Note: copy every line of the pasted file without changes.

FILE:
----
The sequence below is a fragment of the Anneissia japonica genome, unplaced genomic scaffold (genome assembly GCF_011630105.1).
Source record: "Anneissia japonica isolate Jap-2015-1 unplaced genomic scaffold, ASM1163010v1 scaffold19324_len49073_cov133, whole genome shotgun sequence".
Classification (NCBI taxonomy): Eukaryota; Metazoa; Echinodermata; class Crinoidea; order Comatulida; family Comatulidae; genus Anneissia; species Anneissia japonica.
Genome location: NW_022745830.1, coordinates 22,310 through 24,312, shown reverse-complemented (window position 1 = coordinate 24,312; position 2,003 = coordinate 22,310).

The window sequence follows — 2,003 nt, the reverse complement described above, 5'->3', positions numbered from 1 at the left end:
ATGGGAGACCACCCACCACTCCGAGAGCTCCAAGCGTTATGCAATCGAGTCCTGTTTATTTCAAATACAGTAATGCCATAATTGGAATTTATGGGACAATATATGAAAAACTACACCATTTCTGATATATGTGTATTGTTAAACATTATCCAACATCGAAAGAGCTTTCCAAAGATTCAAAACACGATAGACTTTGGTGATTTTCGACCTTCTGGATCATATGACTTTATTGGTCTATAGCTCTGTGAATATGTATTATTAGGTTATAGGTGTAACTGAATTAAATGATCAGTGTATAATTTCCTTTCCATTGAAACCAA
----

The sequence below is a fragment of the Anneissia japonica genome, unplaced genomic scaffold (genome assembly GCF_011630105.1).
Source record: "Anneissia japonica isolate Jap-2015-1 unplaced genomic scaffold, ASM1163010v1 scaffold19324_len49073_cov133, whole genome shotgun sequence".
Classification (NCBI taxonomy): Eukaryota; Metazoa; Echinodermata; class Crinoidea; order Comatulida; family Comatulidae; genus Anneissia; species Anneissia japonica.
Genome location: NW_022745830.1, coordinates 22,310 through 24,312, shown reverse-complemented (window position 1 = coordinate 24,312; position 2,003 = coordinate 22,310).

The window sequence follows — 2,003 nt, the reverse complement described above, 5'->3', positions numbered from 1 at the left end:
ATGGGAGACCACCCACCACTCCGAGAGCTCCAAGCGTTATGCAATCGAGTCCTGTTTATTTCAAATACAGTAATGCCATAATTGGAATTTATGGGACAATATATGAAAAACTACACCATTTCTGATATATGTGTATTGTTAAACATTATCCAACATCGAAAGAGCTTTCCAAAGATTCAAAACACGATAGACTTTGGTGATTTTCGACCTTCTGGATCATATGACTTTATTGGTCTATAGCTCTGTGAATATGTATTATTAGGTTATAGGTGTAACTGAATTAAATGATCAGTGTATAATTTCCTTTCCATTGAAACCAA